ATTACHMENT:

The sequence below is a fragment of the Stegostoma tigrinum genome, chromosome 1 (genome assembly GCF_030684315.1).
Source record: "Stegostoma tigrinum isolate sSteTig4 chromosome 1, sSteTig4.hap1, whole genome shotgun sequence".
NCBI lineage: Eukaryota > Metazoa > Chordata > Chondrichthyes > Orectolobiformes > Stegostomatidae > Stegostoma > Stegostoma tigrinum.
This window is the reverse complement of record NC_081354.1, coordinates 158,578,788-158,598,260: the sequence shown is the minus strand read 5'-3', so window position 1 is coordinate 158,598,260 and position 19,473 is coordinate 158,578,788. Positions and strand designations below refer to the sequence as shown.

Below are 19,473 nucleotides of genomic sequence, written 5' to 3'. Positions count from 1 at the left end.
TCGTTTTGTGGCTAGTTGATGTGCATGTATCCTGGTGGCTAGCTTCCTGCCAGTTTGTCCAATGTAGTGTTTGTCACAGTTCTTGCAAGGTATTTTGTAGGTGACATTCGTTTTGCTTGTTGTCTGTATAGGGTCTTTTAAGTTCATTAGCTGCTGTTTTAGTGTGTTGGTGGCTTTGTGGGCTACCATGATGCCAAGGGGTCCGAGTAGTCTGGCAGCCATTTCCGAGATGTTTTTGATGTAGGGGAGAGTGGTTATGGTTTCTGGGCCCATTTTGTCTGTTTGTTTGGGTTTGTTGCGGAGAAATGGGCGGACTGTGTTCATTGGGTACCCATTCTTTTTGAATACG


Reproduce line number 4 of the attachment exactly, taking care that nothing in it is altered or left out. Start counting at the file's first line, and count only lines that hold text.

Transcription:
This window is the reverse complement of record NC_081354.1, coordinates 158,578,788-158,598,260: the sequence shown is the minus strand read 5'-3', so window position 1 is coordinate 158,598,260 and position 19,473 is coordinate 158,578,788. Positions and strand designations below refer to the sequence as shown.